Each birthday will be so painful now, says sister born on same date as NI man killed by driver who didn’t even have a licence
An unqualified driver who ploughed into a young Northern Irish man crossing a Liverpool road in a hit and run has been convicted of causing death by dangerous driving.
Thomas Bimson was warned he faces a "substantial period of imprisonment" over the death of Matthew Bradley in 2017.
Tragically, Mr Bradley was the second member of his family to die in a road traffic accident.
After the verdicts yesterday, the eldest of his three sisters read a moving impact statement.
Bimson, who had spent the evening drinking with friends, did not stop at the scene on Liverpool's waterfront, but sped off in the high performance BMW 330X, which was on hire to front seat passenger Ibrar Saddique.
He did not hand himself in to police for three days.
The two men abandoned the vehicle, for which insurance had expired, shortly after the collision and got a taxi back to Bimson's nearby home, which took them past the scene where emergency services were trying to treat the 24-year-old victim.
Mr Bradley, the deceased, was a landscape gardener originally from Glenavy, Co Antrim.
He had crossed two lanes of The Strand by the Hilton Hotel at about 11.45 pm on November 3, 2017 before being struck by the BMW.
Relatives of the victim wept after the unanimous verdicts were returned and his sister, Clare Kemp, read her impact statement to the court.
She told how their brother David had died in a road traffic accident when Matthew was 11 months old and the family had been devastated by that death.
Matthew was exactly 10 years younger than herself, she said, and "each birthday will now be approached with pain and regret of what should have been, rather than celebration."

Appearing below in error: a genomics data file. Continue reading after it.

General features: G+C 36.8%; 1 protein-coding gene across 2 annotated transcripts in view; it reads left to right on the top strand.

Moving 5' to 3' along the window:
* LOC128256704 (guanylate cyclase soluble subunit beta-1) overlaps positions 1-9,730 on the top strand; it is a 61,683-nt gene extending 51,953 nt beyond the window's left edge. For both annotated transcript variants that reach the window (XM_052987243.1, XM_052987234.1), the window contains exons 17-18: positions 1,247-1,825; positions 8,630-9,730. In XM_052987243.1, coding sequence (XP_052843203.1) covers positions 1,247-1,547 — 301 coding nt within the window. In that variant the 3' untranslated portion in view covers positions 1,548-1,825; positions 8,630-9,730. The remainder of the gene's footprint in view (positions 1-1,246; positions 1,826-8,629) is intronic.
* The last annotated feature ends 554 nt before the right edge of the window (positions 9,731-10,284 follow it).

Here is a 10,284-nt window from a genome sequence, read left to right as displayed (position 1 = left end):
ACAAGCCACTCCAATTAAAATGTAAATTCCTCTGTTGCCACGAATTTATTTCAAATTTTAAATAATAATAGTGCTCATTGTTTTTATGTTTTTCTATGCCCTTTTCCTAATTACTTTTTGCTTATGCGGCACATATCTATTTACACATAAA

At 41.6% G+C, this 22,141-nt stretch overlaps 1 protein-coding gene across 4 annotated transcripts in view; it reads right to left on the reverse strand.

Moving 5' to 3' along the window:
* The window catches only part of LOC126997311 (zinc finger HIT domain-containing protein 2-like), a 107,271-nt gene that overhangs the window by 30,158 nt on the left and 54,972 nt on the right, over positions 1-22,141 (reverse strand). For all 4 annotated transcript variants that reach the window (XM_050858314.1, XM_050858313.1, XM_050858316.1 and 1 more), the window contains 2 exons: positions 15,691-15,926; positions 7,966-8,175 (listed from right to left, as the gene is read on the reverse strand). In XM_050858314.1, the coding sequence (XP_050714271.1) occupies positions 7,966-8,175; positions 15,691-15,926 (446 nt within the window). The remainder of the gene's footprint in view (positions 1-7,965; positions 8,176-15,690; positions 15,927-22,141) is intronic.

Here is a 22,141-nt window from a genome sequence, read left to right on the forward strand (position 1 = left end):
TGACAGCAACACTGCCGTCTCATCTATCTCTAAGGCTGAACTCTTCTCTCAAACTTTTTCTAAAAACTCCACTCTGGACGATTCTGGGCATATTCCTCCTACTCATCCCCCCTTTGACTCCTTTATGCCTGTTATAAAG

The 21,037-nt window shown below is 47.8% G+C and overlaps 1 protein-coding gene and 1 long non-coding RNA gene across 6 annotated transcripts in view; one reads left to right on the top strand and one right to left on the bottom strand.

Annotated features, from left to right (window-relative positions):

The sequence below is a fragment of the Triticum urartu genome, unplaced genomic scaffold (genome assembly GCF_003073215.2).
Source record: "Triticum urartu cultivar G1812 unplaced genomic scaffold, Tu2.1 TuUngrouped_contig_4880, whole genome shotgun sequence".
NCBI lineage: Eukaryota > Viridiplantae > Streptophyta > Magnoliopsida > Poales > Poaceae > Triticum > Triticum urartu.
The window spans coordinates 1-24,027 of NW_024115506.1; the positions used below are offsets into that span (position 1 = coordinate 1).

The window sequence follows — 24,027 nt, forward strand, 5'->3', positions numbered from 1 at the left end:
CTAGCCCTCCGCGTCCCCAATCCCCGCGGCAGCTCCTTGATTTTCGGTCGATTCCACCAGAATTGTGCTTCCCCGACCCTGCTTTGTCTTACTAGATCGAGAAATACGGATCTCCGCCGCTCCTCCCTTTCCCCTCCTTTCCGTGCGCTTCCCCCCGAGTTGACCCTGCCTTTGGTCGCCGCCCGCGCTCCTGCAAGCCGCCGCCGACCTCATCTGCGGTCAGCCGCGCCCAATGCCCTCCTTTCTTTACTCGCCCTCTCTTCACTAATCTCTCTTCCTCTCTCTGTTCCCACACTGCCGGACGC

She said the four siblings were very close and supportive and she had been 10 weeks' pregnant at the time of Matthew's death and he did not know he was to have a nephew.
One of her sisters dropped out of university after his death and though she has since returned, "she had lost a year of her life". Mrs Kemp, who now has to take anti-depressants, said: "Watching him coming into the house in a coffin is singularly the most painful thing I have ever done in my life."
Bimson (23), of Waterloo Warehouse, Vauxhall, Liverpool, who had never taken a driving test, was convicted of causing death by driving without insurance and without a licence.
Saddique (34), of Sunnybank Lane, Pudsey, West Yorkshire, was convicted of aiding and abetting causing death by driving while uninsured.
The court heard that involved him "encouraging or intending to encourage Bimson to drive without insurance and in a manner open to proper criticism and which contributed in some more than minimal way to the death".
The two men, who denied the allegations, were remanded in custody.
Judge Neil Flewitt, QC, warned Bimson: "It is inevitable there will be a substantial period of imprisonment." He said the position was "less clear" with Saddique.
Liverpool Crown Court had heard that the victim, who had been living in Guildford, Surrey, and was in the city for a stag party, was thrown into the air for about 30 metres before landing.
"The BMW however made no attempt to stop and sped off down the Strand whilst Matthew Bradley lay on the floor with catastrophic injuries."
He was pronounced dead at the Royal Liverpool University Hospital, said Martine Snowdon, prosecuting.
CCTV footage showed Bimson drinking with friends in the Malmaison Hotel further along the waterfront from the Hilton and being joined by Saddique.
Later, at 11.45pm Mr Bradley was standing outside the Hilton. CCTV footage showed him walking towards the road and a taxi driver in the first lane saw him run into the road and cross in front of him.
Mr Bradley paused before entering the next lane and the driver in that lane braked to allow him to cross safely.
"It was at that moment that Thomas Bimson sped past the Range Rover in the third lane and struck Matthew Bradley," Ms Snowdon said.
The jury heard that by the time Bimson handed himself in to police it was not possible to test what his alcohol levels had been at the time of the accident.
He told the court that he had not seen Mr Bradley until it was too late, but denied he had been driving dangerously.